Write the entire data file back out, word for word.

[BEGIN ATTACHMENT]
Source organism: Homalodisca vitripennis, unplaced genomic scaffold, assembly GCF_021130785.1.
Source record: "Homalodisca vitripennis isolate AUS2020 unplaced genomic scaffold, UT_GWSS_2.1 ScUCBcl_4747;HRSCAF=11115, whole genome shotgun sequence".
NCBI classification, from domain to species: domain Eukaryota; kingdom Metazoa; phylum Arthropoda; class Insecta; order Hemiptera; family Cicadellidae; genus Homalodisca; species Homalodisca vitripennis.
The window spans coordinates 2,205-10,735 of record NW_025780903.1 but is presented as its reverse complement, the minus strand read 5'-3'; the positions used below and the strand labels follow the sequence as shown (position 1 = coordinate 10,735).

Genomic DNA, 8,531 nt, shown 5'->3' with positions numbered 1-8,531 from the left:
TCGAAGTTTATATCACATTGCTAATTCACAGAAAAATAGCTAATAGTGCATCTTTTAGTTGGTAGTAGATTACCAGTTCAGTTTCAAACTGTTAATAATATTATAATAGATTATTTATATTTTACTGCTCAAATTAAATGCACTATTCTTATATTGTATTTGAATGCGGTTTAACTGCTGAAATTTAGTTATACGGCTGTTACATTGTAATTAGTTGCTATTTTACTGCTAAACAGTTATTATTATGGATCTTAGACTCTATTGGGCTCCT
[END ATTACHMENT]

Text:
Source organism: Homalodisca vitripennis, unplaced genomic scaffold, assembly GCF_021130785.1.
Source record: "Homalodisca vitripennis isolate AUS2020 unplaced genomic scaffold, UT_GWSS_2.1 ScUCBcl_4747;HRSCAF=11115, whole genome shotgun sequence".
NCBI classification, from domain to species: domain Eukaryota; kingdom Metazoa; phylum Arthropoda; class Insecta; order Hemiptera; family Cicadellidae; genus Homalodisca; species Homalodisca vitripennis.
The window spans coordinates 2,205-10,735 of record NW_025780903.1 but is presented as its reverse complement, the minus strand read 5'-3'; the positions used below and the strand labels follow the sequence as shown (position 1 = coordinate 10,735).

Genomic DNA, 8,531 nt, shown 5'->3' with positions numbered 1-8,531 from the left:
TCGAAGTTTATATCACATTGCTAATTCACAGAAAAATAGCTAATAGTGCATCTTTTAGTTGGTAGTAGATTACCAGTTCAGTTTCAAACTGTTAATAATATTATAATAGATTATTTATATTTTACTGCTCAAATTAAATGCACTATTCTTATATTGTATTTGAATGCGGTTTAACTGCTGAAATTTAGTTATACGGCTGTTACATTGTAATTAGTTGCTATTTTACTGCTAAACAGTTATTATTATGGATCTTAGACTCTATTGGGCTCCT